So, what have I learned so far?  first, sewing takes practice.  I'm glad that I tempered my expectations when I first began this journey, not really hoping to produce anything wearable (without public shame, anyway) out of my first few projects.  Think about it - rocket scientists-in-training wouldn't send their first attempt at a space probe into orbit (would they?).  So why would I cobble something awful together for the first time and expect to be able to wear it with pride?  Not to say that sewing rates comparably with rocket science in terms of difficulty, though I sometimes wonder if the grass is greener over at NASA than it is under my sewing machine.  Maybe I should take up making rockets.  At any rate, I'm no Beethoven of needle and thread, so I focused my very early efforts on the process and not the end result.  However, I have made tons of progress over the last several months, and am now producing wearable stuff.  Hooray!

     A few other lessons I've learned, in quick-fire order:
  • Don't press polyester on the "linen" setting.  Press it on the "polyester" setting.  No matter how much of a hurry you're in.  That's why it says "polyester."  They should change the name of the "linen" setting to "linen or burn your house down."  Luckily that didn't happen to me because...
  • ...on the bright side, polyester seems to melt instead of catching fire if you leave a hot iron sitting on top of it to go see the cute thing your cat is doing at the moment.  Then it flakes off of your iron quite easily once it's cooled.  Don't try this at home.  And the silver lining...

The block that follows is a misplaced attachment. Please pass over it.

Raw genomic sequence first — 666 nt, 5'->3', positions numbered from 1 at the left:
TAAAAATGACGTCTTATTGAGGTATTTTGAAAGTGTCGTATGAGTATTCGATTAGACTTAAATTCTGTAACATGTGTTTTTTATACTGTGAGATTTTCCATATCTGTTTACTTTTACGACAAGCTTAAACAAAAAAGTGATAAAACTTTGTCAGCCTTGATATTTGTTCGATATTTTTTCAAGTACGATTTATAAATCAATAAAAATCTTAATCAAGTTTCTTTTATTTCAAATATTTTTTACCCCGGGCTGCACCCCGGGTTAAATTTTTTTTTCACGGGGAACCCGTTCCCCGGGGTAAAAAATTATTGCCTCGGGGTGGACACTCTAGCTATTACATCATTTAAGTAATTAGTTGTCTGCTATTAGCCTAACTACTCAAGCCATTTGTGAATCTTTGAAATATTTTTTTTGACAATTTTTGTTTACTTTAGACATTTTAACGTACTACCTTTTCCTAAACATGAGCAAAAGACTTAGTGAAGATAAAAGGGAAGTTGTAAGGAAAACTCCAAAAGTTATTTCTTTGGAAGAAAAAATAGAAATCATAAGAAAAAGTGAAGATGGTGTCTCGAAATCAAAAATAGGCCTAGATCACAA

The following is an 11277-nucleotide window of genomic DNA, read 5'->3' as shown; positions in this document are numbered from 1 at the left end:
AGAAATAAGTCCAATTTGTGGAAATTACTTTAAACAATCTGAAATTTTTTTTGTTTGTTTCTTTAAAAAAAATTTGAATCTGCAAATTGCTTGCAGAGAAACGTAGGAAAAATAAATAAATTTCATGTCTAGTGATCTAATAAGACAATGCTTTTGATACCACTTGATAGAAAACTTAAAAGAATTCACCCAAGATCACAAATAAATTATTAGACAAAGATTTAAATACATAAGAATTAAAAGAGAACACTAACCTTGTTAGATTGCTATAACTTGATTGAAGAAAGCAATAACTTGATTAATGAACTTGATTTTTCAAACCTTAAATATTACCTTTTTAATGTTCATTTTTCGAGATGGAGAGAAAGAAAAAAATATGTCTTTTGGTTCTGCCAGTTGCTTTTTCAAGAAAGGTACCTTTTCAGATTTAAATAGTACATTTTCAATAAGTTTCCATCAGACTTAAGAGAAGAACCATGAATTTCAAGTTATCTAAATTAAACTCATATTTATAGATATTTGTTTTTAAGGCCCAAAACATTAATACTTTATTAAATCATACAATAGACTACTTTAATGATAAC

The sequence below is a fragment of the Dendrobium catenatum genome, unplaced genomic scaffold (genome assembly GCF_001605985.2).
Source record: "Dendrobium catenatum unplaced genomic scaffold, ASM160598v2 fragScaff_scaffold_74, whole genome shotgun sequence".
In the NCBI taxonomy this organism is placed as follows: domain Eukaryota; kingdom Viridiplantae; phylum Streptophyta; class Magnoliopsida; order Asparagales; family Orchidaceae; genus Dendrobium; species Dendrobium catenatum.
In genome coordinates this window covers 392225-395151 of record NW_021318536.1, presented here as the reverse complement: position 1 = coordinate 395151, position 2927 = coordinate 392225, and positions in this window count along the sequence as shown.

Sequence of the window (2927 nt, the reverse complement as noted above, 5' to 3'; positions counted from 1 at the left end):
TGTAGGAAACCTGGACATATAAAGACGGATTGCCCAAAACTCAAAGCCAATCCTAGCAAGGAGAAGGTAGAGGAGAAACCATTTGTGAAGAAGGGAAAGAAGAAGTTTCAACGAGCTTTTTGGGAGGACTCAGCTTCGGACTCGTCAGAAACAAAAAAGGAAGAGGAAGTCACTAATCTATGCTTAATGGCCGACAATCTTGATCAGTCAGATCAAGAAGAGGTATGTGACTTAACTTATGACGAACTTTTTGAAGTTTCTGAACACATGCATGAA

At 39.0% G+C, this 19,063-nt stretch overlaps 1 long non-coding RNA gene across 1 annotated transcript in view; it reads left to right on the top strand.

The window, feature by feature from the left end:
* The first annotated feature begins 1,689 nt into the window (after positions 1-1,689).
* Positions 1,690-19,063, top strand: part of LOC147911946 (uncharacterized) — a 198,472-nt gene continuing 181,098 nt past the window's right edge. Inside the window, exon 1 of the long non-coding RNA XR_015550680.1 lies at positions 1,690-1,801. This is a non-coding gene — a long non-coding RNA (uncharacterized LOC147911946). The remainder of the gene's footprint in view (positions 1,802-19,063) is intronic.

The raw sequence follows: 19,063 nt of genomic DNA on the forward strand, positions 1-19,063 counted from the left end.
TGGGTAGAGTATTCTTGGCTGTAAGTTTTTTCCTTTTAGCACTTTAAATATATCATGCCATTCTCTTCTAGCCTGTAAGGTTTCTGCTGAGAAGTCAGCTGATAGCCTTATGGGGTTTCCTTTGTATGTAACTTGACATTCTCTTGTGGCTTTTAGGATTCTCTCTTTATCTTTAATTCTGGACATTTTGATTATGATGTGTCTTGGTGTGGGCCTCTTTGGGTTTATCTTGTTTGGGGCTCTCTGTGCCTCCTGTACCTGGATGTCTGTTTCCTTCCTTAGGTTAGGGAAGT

• ...patching a burn hole in fabric can be fun!  Really!  But best not to go there in the first place.  See first bullet.
  • Zippers are the handiwork of the devil.  However, I suppose I should be grateful for zippers, because buttons/buttonholes are even worse... unless you have a crazy machine that does all that button jazz for you while you sip a mimosa.  If so, you're a jerk (j/k).  Anything that requires "accuracy" or "precision" is not up my alley right now, though I am making progress on zippers.  What the heck happened to quick-fire?
  • Tread carefully when making design changes or omitting lining on a garment... you really have to think many steps ahead instead of merrily telling yourself, "hey, I can omit this, and it's one less thing that I have to do!"  and if you do omit the lining...
  • Don't use Stitch Witchery to finish the neck and armholes on the bodice of a dress because you were too lazy to do the lining or topstitch.  You're just cruelly making more work for yourself.  Somewhere, the sewing deities are pointing down at you, laughing at your foolish pride and naivety.
  • The last lesson for today is to find the value in missteps - what you learned from a mistake, how to avoid it in the future, and how to "make it work" now (as the wonderful one and only Tim Gunn urges us all to do).  Don't get down on yourself, and keep a light heart about the learning process and those inevitable bumps in the road.
     Okay, that's more than enough for today.  FYI, my "hard-learned lessons" are a reflection on my experiences and are not meant as instruction or advice to anyone else.  It's really just me laughing about my gaffes as I develop this new hobby of sewing.  If it sounds sarcastic, good ear!  However, if I seem cynical, I promise I'm not.  I'm really just here to document what I've learned, share it with friends, and not take myself too seriously.  I'll get started soon on posting the hall of horrors, better known as my sewing projects, and some things that managed to turn out pretty great as well.  'Till then, I'll keep scratching : )